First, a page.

One of the more gratifying instances of poetic justice is in the case of Belford, who during the course of the novel undergoes a transformation from rake to gentleman—the plan Clarissa had intended for Lovelace. In the end, it is Belford who learns all the intended lessons of the story: he has renounced the immoral lifestyle of rakes and has become Clarissa’s closest and most helpful confidante. In turn, he marries Charlotte Montague, Lovelace’s well-heeled and respected cousin, and has a son who eventually inherits Lord M.’s estate. As a result of Belford’s reform and good character, he has reaped the riches formerly promised to Lovelace, including his uncle’s inheritance and the admiration of Clarissa. The final excerpt of the novel is not an epistle but Belford’s direct narration: he has surpassed Lovelace even in the written word.
In the Postscript, Richardson directly responds to criticisms of Clarissa’s tragic conclusion, in particular the perceived lack of justice for the story’s characters. Readers wished for their beloved Clarissa to achieve her due reward while still alive, and for the villains to be appropriately punished on earth for their sins. However, Richardson offers his own interpretation of Clarissa’s purpose, which is “to inculcate upon the human mind, under the guise of an amusement, the great lessons of Christianity.” He believes that Lovelace’s fate is determined by a series of ironies that are perhaps more brutal than any physical punishment. Lovelace achieves an end that is unintentionally set into motion by his own cohorts: Mrs. Sinclair, who helped drug Clarissa before the rape; Sinclair’s whores, who had Clarissa arrested; and Joseph Leman, who provoked Lovelace’s fatal duel with Morden. And a true Christian will agree, Richardson suggests, that Clarissa’s redemption in heaven makes a better ending than any kind of earthly happiness could. Richardson’s definition of poetic justice is therefore directly linked with the principles of Christianity, as opposed to superficial, earthly retribution.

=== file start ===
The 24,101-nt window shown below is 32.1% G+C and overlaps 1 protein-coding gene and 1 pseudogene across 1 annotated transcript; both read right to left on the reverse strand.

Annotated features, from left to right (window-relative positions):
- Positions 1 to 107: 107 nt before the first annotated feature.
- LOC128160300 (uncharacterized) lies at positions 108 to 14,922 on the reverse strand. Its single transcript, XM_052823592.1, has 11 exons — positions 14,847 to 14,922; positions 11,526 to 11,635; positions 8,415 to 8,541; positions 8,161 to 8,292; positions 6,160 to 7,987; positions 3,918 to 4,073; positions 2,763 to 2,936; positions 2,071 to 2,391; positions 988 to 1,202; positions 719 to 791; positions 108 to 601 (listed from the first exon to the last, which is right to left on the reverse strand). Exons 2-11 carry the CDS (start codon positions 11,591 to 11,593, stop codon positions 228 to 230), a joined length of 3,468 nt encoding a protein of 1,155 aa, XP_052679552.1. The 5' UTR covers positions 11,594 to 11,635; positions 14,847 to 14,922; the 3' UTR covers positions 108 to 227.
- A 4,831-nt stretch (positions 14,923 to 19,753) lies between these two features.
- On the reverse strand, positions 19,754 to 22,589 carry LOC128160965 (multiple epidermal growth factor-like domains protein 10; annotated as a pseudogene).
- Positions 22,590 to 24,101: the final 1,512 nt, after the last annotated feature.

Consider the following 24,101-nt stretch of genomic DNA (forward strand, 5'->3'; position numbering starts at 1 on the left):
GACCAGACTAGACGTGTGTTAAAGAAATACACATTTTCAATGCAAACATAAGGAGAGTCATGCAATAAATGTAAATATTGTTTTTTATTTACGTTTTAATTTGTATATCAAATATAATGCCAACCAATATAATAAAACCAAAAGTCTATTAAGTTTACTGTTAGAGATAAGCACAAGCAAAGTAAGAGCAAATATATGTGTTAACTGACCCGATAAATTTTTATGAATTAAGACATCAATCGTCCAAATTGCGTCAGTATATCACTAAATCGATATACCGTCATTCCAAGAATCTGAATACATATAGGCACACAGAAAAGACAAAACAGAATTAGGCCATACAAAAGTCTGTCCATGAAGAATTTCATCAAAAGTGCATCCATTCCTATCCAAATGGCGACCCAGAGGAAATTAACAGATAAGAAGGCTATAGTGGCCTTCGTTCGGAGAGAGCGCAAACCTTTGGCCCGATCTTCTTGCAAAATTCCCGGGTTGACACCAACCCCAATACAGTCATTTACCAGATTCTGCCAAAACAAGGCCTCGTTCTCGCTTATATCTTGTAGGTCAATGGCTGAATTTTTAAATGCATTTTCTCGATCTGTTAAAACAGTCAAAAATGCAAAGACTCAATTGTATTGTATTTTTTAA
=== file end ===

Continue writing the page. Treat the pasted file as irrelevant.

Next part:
Richardson also discusses the moral superiority of tragedy. He quotes an extensive passage from a Joseph Addison essay in the Spectator explaining that “the principal design of tragedy is to raise commiseration and terror in the minds of the audience,” thus inspiring them to be modest, merciful, and fearful of earthly misfortunes. He notes how well Clarissa performs its moral purpose, giving each character the life he or she deserves, including Lovelace, with whom many readers tended to sympathize. In response to their sympathies for his great antagonist, he quotes Rene Rapin, who argues that while tragedy provokes fear and compassion for the good characters who suffer misfortune, it calls for a different moral response when a despicable character reaches a tragic end: “there is an injustice in being moved at the afflictions of those who deserve to be miserable.” Therefore, any readers who sympathize with Lovelace, the irrefutable villain of Clarissa, are misinterpreting Richardson’s intention.